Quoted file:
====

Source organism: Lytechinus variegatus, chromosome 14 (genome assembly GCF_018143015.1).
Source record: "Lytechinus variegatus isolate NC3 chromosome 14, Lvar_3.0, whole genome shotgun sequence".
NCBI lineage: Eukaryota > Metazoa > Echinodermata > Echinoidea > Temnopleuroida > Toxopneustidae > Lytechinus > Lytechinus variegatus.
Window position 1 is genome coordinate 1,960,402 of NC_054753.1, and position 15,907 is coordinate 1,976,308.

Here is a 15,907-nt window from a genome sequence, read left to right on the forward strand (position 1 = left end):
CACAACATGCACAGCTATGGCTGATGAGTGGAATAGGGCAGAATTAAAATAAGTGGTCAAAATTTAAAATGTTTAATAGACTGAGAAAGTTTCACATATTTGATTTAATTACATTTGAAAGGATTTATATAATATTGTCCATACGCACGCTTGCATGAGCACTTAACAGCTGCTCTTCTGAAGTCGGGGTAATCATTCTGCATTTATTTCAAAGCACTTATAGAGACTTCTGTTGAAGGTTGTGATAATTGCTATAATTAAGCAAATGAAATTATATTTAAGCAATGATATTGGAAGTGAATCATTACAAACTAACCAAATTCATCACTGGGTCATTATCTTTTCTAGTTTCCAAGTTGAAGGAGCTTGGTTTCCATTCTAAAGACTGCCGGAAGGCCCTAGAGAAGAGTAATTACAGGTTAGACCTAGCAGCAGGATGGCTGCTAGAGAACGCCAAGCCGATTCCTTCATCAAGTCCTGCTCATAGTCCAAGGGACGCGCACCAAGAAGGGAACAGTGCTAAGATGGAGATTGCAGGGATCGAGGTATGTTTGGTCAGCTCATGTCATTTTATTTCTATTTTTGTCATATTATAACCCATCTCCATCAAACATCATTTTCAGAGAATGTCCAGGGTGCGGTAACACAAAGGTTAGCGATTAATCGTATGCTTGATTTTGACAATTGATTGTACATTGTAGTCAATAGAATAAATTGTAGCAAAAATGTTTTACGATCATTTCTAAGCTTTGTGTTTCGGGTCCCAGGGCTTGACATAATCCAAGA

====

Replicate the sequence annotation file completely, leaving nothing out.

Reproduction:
Source organism: Lytechinus variegatus, chromosome 14 (genome assembly GCF_018143015.1).
Source record: "Lytechinus variegatus isolate NC3 chromosome 14, Lvar_3.0, whole genome shotgun sequence".
NCBI lineage: Eukaryota > Metazoa > Echinodermata > Echinoidea > Temnopleuroida > Toxopneustidae > Lytechinus > Lytechinus variegatus.
Window position 1 is genome coordinate 1,960,402 of NC_054753.1, and position 15,907 is coordinate 1,976,308.

Here is a 15,907-nt window from a genome sequence, read left to right on the forward strand (position 1 = left end):
CACAACATGCACAGCTATGGCTGATGAGTGGAATAGGGCAGAATTAAAATAAGTGGTCAAAATTTAAAATGTTTAATAGACTGAGAAAGTTTCACATATTTGATTTAATTACATTTGAAAGGATTTATATAATATTGTCCATACGCACGCTTGCATGAGCACTTAACAGCTGCTCTTCTGAAGTCGGGGTAATCATTCTGCATTTATTTCAAAGCACTTATAGAGACTTCTGTTGAAGGTTGTGATAATTGCTATAATTAAGCAAATGAAATTATATTTAAGCAATGATATTGGAAGTGAATCATTACAAACTAACCAAATTCATCACTGGGTCATTATCTTTTCTAGTTTCCAAGTTGAAGGAGCTTGGTTTCCATTCTAAAGACTGCCGGAAGGCCCTAGAGAAGAGTAATTACAGGTTAGACCTAGCAGCAGGATGGCTGCTAGAGAACGCCAAGCCGATTCCTTCATCAAGTCCTGCTCATAGTCCAAGGGACGCGCACCAAGAAGGGAACAGTGCTAAGATGGAGATTGCAGGGATCGAGGTATGTTTGGTCAGCTCATGTCATTTTATTTCTATTTTTGTCATATTATAACCCATCTCCATCAAACATCATTTTCAGAGAATGTCCAGGGTGCGGTAACACAAAGGTTAGCGATTAATCGTATGCTTGATTTTGACAATTGATTGTACATTGTAGTCAATAGAATAAATTGTAGCAAAAATGTTTTACGATCATTTCTAAGCTTTGTGTTTCGGGTCCCAGGGCTTGACATAATCCAAGA